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Tag Archives | Apartments

Not the apartment for you

If you go to public hearings on new development projects often enough, you’ll hear a familiar refrain—the apartments are too small, there’s no garden, too little parking, etc.—which boils down to: “I wouldn’t want to live there.” Well, guess what, not everyone wants to live where you do.

Some people live alone, some people have big families; some people like small places that are easy to clean, some are cheap, some have lots of furniture; some people like to garden, some people like to come home from work and watch Netflix, some people drive, some people walk, bike, or take the bus. Well, perhaps, this building isn’t built for you.

Healthy neighborhoods need a range of housing types, from family sized apartments and homes, to micro units and hip bachelor lofts and everything in between. The desire to have other people live the way I do, (“I like to garden. Gardening is important to (my) community. This building has no gardens. Therefore it’s bad for our community”) is a suburban desire. It’s the desire for middle-class conformity and normalcy.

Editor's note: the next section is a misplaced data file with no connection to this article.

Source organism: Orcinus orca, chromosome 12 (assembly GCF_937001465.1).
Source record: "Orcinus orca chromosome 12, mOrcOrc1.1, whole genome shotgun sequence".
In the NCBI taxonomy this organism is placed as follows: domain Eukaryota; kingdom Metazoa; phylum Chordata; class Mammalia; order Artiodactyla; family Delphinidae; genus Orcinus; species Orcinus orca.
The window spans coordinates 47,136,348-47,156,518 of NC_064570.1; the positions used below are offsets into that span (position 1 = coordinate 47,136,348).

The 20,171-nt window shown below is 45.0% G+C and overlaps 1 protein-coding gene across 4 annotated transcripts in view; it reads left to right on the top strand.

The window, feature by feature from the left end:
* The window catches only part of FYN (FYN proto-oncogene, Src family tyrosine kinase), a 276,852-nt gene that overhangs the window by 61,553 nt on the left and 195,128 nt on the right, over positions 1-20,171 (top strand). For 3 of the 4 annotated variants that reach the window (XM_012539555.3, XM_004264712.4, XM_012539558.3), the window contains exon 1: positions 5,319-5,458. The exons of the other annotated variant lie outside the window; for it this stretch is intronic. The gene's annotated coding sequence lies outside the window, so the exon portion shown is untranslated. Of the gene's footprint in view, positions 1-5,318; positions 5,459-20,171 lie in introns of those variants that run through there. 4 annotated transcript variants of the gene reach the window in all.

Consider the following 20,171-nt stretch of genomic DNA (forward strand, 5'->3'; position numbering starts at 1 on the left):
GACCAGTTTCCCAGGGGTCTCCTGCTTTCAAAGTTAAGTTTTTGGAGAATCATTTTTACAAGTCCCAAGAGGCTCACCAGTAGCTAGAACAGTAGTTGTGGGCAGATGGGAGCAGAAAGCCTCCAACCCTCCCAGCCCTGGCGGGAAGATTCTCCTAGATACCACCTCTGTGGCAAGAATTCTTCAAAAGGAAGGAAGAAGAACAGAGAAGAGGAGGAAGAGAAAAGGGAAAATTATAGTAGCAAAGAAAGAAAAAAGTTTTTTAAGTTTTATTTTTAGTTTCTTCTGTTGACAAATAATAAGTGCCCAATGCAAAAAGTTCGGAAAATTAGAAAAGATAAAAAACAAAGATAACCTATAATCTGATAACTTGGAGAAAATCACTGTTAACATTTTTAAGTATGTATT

When you travel to other healthy cities around the world (or even in the US), you see the vast array of ways that people are happy to live. I hope that you’ve found a place you like to live; I don’t think it’s helpful to kick away the ladder of other people finding places they may like to live. Guess, what, this apartment isn’t for you.

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Downtown Providence Living Tour – June 10, 2017

Wilkinson Building – by Nat Rea courtesy of Cornish Associates

From the Providence Downtown Improvement District:


Downtown Providence Living Tour Offers Behind-The-Scenes Views of Apartments in The Heart of The City

11 properties to be featured including newly opened rehabilitation projects

Tour 11 downtown apartment buildings, all in one afternoon! On Saturday, June 10th from 11AM to 5PM, The Providence Foundation and Providence Downtown Improvement District (DID) will host a Downtown Providence Living Tour to give the public an insider’s perspective on a variety of residential options in the neighborhood. This year, the tour will feature rental units within the following properties: